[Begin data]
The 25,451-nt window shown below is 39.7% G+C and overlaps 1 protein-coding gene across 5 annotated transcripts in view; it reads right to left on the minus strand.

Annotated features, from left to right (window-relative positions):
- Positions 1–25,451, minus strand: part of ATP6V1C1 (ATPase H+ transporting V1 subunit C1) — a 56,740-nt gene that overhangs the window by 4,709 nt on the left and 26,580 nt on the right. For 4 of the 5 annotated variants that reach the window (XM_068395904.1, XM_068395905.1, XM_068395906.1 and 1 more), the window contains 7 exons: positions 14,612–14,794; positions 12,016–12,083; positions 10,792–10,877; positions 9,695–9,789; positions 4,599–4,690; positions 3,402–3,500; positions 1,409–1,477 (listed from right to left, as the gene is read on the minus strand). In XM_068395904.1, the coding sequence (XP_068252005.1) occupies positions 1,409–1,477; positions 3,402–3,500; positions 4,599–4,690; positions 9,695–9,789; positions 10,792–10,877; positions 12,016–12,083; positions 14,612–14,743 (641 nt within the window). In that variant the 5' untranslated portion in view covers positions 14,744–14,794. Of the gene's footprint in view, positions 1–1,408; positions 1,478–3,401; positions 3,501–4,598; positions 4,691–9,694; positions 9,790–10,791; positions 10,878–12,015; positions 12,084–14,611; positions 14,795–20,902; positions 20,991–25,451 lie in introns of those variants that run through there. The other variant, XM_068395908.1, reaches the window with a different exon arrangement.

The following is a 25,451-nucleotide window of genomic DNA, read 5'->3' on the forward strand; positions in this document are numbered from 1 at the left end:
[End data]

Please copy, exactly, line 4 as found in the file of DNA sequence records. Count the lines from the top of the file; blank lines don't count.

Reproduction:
The following is a 25,451-nucleotide window of genomic DNA, read 5'->3' on the forward strand; positions in this document are numbered from 1 at the left end: